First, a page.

Summary of Investing in Human Capital

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Investing in Human Capital book summary


8 Overall

7 Applicability

10 Innovation

7 Style


Author Miguel Palacios Lleras dedicates his book, "To those whose financial situation does not allow them to develop their full potential." Then he offers several creative proposals to make it easier for students to obtain financing for higher education. At first blush, his concept of paying for an education loan by signing away part of future earnings sounds like a modern-day form of indentured servitude. But with tuition skyrocketing and knowledge becoming more central to every facet of society, including worthwhile employment, alternative methods of financing are increasingly necessary. Perhaps this book, with its rather daring notions of human capital contracts and capital options, has some answers. Much of it is dedicated to a fundamentally sound analysis of the cost-benefit economics of education and the risk management measures required to make these ideas a reality. While it is not exactly a book you would read at the beach, strongly recommends this to academic counselors, loan officers, administrators and government officials who fight daily battles to foster a more educated workforce.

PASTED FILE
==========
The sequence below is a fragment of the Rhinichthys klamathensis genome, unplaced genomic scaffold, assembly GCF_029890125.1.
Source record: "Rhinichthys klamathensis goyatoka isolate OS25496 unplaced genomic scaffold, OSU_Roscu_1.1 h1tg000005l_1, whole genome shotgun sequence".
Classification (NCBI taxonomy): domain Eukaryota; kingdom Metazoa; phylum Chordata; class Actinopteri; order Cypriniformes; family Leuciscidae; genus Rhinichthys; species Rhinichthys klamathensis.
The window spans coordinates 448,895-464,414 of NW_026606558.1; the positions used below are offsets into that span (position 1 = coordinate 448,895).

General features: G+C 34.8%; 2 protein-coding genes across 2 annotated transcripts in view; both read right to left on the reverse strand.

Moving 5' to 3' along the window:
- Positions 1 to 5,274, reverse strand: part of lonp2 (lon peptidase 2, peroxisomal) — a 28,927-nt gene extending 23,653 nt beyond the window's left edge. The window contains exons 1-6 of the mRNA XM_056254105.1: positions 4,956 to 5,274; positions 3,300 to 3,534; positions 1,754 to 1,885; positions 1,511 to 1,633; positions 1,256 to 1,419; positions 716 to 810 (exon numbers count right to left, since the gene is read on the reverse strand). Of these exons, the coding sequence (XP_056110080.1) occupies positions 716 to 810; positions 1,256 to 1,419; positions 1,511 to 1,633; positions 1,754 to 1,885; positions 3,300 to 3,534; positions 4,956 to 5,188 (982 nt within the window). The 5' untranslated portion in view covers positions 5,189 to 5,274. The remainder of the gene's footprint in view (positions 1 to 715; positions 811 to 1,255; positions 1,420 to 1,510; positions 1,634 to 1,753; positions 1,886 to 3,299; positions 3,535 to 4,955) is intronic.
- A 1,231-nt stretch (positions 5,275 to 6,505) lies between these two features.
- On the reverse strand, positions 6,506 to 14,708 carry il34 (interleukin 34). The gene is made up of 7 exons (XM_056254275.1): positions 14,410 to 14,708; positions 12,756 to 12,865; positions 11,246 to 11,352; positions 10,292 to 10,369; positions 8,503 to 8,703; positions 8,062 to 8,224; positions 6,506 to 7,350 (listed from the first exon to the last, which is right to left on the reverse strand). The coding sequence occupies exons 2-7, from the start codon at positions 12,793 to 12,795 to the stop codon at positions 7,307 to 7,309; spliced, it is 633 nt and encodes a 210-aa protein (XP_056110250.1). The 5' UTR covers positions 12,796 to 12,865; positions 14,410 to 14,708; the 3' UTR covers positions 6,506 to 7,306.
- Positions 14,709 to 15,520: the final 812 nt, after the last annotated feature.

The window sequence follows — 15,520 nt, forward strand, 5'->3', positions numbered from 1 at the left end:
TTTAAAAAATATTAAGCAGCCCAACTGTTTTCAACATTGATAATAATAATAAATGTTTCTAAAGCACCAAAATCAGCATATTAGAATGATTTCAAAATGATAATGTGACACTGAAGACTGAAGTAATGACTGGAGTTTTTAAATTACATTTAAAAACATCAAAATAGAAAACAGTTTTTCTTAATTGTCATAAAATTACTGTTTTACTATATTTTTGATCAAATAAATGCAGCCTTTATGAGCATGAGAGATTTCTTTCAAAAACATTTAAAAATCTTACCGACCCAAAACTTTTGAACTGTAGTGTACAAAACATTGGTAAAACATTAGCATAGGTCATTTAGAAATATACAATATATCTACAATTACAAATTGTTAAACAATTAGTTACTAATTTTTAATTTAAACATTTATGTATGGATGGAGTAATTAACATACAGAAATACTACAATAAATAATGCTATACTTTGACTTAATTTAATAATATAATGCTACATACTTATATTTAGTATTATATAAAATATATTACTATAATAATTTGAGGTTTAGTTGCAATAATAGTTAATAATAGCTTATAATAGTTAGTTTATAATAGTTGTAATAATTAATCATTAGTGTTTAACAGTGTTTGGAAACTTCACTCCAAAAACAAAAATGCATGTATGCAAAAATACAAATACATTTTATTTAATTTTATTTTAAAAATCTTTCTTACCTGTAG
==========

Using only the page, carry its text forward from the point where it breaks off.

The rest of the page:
In this summary, you will learn

  • Why societies fail to invest enough in education;
  • What the economic basis is for human capital contracts, human capital options and income-contingent loans for higher education;
  • What objections exist to these new financing instruments; and
  • Why public policy must be concerned about equal access to education.

About the Author

Miguel Palacios Lleras is co-founder of Lumni, a firm that manages human capital funds. He is a fellow at the University of Virginia Darden School of Business Administration’s Batten Institute and he has written numerous papers on the business of financing human capital.



Dollars and Social Sense
Fifty years ago, most Americans did not have a chance of getting a higher education. In most countries at that time, only about 5% of students went to college, an institution largely reserved for an upper class elite. Today, the system is transformed. An increasing...

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